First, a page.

I visited him in-between my journeys and stayed for a few weeks or so to collect enough dole money to be off again. The squats were filled with characters. In Tony’s there were some girls from Fashion Designers College who ran little stalls around Camden lock, not the multi marketed mega stalls etc of today. Tony made tee-shorts and I sold them with him outside the Blue Elephant pub. When we sold a tee-short we went in for a beer. He sold more of his clothes on the stalls and his stuff was much in demand; he didn’t make much money from it but enough to supplement his dole money. The guy who had broke into the Queens bedroom, Michael Fagan slept in the squat too with his two kids when they weren’t with their mum in an Indian tepee village in Wales. Tony booked a club and got a Queen look-alike to sit in a bed with Mr Fagan sitting on the bed singing along to God Save the Queen by the Pistols on a backing track.
But the most important person who lived there was Claudia. A real femme fatal. Short cropped bleached bob and a bohemian mix of clothes and a heroin habit brought over from the US. She was so infamous that the Damned had a song about her. Everyone fell for her, including me. But in Tony she had found a soul mate, sex never came into it, even though Tony was Bi. They partied and drugged every day, going to this gathering, this rehearsal session. They hob-knobbed with famous musos’ and artists and infamous characters in the squatting scene. They got onto every guest list. Everyone wanted to know them, to be around them…this sexual bombshell of trouble and this weirdly dressed character.
Artists invited them to their openings. I don’t know what it was but they drew the famous and would be famous artists and musos’ to them. And she got him into smack. The last I saw of him, as I went off to travel for about ten years his habit wasn’t bad, it was just a cool little thing to do, and it went with their personas, their image if you like.
It ended up being 25 years before we saw each other again, we met in Camden of course and I brought my son with me. The old Camden was gone now but a lot of the old faces still remained, others had passed on, either to fame and fortune or to the grave.
He was shaky when I met him, and his face drawn. I knew he needed a little fix but he tried to hide it, so he drank a lot. We sat opposite the lock with a pint and caught up.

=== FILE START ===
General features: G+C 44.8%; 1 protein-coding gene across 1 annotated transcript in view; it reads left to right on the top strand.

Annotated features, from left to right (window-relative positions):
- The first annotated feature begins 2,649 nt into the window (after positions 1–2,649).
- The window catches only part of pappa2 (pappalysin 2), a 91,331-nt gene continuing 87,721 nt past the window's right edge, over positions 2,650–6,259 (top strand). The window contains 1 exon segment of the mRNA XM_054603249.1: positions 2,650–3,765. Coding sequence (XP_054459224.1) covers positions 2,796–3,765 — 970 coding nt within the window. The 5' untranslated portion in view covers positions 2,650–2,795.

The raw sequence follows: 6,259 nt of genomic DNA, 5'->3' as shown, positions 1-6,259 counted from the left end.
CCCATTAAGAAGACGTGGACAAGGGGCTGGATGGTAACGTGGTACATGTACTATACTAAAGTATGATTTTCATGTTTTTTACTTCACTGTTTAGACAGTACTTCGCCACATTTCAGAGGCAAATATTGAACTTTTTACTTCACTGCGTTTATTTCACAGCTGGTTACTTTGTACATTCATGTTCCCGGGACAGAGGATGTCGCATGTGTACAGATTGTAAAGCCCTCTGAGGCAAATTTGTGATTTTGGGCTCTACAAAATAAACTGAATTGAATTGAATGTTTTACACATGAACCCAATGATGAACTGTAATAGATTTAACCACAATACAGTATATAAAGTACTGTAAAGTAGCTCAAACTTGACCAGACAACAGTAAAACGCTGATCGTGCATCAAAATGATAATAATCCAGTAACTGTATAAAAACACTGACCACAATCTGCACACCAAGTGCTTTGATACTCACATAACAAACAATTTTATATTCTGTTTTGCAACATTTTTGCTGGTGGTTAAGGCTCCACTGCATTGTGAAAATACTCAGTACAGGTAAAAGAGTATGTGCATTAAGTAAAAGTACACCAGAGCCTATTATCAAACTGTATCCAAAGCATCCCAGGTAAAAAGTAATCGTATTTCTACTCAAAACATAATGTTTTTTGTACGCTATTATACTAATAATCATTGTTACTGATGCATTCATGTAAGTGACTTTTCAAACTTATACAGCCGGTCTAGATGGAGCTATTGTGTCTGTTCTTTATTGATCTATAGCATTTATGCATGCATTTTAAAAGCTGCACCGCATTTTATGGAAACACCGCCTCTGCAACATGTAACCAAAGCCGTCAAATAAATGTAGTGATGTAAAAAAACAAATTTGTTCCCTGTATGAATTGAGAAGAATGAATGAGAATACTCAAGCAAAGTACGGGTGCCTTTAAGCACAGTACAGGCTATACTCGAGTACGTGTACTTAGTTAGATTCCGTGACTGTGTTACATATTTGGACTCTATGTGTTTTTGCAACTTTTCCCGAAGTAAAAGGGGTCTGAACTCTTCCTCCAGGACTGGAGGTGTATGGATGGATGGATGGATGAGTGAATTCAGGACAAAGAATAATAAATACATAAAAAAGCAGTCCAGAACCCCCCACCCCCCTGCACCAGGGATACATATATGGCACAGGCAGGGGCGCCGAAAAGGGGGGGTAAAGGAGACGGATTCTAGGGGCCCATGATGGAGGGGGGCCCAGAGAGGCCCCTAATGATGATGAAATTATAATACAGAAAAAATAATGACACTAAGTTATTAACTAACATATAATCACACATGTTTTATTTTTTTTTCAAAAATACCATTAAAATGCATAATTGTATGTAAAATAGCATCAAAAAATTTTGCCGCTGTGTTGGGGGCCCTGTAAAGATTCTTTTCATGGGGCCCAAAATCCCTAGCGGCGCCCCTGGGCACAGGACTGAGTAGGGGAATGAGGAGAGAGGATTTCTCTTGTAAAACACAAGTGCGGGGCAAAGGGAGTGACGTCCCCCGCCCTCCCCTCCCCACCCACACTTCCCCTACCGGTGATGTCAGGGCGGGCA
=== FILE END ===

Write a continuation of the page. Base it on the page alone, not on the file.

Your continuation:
He was now a kept man; a Greek love affair between him and an old artist and friend and muse of Lucian Freud. They had a farmhouse in Wales and a villa in France and a grotty little flat in Camden. His lover hadn’t come.
‘He doesn’t like people much.’
We reminisced. He told me he had done proper bird for burglary. Over a year.
‘How was it?’
‘Ah, you know, if you can avoid the violence it’s just boredom that’s the killer but there was plenty of horse to ride it out on.’
‘Claudia that fucking bitch, she fucked my life up, got me this little habit I can’t shake off my back. She went back to the states, married a musician and then an armed robber, and then I lost contact. Hope she’s fucking dead!’
He wanted to take me round some of the super cool fashion stalls under the viaduct. Where he was welcomed by the proprietors and they showed me his designs. His work was still very sort after and I could see he was proud of that. And I was proud of him. He promised to come to Prague and stay but I knew he wouldn’t. But the next day he rang me at a mate’s house and said…
‘I’ll be over on Tuesday, can you get smack over there?’ I knew he was on one.
‘Listen Tone, I don’t want no fucking smack shit going on if you visit, my Missis wouldn’t put up with it, but you are welcome to come please!’
‘Yeah I understand.’ And he put the phone down.
I haven’t heard from him since, and he took his profile off facebook. I wanted to get him to visit, I wanted to apologise for having a go at him about the smack, I wanted, I wanted…I don’t know what. I wanted to cuddle him and help him, and try and have a go at re-living the old days, but with me off the booze and him on the smack we just couldn’t have a relationship anymore.
And this makes me sad.